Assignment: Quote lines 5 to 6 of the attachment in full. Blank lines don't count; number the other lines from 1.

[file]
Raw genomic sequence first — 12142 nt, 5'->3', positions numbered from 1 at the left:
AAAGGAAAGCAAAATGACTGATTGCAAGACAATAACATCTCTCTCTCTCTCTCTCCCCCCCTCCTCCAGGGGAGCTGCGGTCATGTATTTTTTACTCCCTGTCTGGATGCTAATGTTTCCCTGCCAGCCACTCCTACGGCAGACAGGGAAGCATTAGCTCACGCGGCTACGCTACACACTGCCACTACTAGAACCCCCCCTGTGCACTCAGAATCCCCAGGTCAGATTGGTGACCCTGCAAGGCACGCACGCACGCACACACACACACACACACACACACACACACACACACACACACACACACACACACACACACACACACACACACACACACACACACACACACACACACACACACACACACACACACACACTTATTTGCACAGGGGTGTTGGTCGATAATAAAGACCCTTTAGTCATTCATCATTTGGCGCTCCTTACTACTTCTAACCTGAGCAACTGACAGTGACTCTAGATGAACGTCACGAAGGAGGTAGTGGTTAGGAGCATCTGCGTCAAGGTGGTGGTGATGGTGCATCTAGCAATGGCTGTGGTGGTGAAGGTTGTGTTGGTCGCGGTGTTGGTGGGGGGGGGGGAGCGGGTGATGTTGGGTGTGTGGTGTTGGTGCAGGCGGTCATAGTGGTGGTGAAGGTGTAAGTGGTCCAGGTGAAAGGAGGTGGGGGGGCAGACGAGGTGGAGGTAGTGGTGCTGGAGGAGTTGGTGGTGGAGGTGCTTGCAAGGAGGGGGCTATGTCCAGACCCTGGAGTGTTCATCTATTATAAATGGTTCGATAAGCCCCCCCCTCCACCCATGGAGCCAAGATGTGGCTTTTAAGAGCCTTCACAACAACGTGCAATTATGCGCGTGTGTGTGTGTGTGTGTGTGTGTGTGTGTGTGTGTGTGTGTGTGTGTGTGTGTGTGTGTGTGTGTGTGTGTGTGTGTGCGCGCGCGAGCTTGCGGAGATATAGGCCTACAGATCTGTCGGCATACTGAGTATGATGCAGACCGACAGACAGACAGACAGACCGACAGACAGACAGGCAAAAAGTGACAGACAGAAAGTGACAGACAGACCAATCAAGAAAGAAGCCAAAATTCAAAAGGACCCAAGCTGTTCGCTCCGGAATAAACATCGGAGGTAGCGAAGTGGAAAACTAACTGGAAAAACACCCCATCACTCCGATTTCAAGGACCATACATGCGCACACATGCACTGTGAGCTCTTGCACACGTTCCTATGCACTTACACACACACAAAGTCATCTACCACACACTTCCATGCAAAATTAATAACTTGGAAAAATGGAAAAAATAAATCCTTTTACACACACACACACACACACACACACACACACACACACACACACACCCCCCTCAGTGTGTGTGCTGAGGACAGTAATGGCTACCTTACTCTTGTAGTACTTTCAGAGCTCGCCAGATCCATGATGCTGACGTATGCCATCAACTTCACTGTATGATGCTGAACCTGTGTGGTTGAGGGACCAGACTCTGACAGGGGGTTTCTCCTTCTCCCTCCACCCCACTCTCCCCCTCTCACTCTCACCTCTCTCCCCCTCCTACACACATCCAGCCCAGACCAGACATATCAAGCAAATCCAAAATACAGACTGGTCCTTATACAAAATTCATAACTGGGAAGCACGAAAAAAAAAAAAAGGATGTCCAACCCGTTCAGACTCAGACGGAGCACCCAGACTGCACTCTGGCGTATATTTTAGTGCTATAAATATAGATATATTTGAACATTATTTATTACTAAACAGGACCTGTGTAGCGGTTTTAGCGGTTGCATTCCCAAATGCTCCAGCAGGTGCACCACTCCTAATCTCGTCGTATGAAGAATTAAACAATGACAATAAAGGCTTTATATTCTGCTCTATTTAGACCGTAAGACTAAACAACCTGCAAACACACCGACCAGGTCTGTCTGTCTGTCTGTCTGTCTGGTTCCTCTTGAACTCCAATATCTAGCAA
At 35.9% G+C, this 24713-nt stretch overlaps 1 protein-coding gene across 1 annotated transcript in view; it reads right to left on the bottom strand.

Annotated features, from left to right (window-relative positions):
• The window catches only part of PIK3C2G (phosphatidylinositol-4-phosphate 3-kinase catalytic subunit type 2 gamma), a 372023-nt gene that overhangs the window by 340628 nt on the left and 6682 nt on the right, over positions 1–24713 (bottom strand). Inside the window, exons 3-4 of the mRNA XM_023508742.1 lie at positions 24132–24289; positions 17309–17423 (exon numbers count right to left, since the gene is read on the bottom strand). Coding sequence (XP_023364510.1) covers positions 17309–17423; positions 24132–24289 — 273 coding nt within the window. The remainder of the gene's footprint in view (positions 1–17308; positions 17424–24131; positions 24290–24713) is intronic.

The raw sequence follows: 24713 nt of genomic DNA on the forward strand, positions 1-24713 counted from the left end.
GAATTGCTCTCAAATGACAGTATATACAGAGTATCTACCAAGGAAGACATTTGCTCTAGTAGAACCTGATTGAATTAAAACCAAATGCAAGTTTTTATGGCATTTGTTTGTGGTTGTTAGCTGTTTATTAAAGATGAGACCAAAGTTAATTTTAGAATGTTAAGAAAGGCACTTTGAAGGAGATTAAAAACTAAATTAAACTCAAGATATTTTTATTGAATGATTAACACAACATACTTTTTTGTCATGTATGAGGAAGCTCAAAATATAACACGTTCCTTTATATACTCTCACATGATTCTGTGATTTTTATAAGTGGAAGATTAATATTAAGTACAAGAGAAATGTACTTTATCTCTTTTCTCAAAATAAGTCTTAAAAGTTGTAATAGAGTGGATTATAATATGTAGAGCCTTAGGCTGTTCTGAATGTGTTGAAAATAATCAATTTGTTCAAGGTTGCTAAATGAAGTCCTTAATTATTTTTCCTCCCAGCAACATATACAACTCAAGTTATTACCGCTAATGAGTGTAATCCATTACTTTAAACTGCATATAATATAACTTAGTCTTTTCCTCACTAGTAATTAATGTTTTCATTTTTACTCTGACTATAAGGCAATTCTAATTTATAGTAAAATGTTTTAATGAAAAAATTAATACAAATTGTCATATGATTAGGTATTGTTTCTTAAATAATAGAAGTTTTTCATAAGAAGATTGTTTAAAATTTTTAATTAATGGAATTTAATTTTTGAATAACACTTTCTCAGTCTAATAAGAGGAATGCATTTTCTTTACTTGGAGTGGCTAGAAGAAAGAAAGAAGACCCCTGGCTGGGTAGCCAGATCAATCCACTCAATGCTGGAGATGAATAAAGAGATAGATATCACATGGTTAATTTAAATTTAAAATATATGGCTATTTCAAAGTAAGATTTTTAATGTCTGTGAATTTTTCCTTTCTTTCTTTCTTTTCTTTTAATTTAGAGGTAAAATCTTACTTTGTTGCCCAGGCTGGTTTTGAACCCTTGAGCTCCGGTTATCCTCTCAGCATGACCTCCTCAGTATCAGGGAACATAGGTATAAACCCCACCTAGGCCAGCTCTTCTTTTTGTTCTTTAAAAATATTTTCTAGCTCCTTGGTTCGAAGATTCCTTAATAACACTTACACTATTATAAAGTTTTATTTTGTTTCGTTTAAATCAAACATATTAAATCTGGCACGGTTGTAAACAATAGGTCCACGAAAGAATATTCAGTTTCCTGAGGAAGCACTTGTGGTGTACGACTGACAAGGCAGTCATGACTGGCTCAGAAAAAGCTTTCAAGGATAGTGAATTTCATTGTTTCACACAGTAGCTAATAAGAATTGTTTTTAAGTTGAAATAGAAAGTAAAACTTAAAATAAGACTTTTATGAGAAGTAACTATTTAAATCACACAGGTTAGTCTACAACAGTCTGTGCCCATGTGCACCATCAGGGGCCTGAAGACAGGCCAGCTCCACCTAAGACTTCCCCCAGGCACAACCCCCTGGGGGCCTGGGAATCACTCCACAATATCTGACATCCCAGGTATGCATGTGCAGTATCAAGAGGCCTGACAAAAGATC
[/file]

• The window catches only part of PIK3C2G (phosphatidylinositol-4-phosphate 3-kinase catalytic subunit type 2 gamma), a 372023-nt gene that overhangs the window by 340628 nt on the left and 6682 nt on the right, over positions 1–24713 (bottom strand). Inside the window, exons 3-4 of the mRNA XM_023508742.1 lie at positions 24132–24289; positions 17309–17423 (exon numbers count right to left, since the gene is read on the bottom strand). Coding sequence (XP_023364510.1) covers positions 17309–17423; positions 24132–24289 — 273 coding nt within the window. The remainder of the gene's footprint in view (positions 1–17308; positions 17424–24131; positions 24290–24713) is intronic.

The raw sequence follows: 24713 nt of genomic DNA on the forward strand, positions 1-24713 counted from the left end.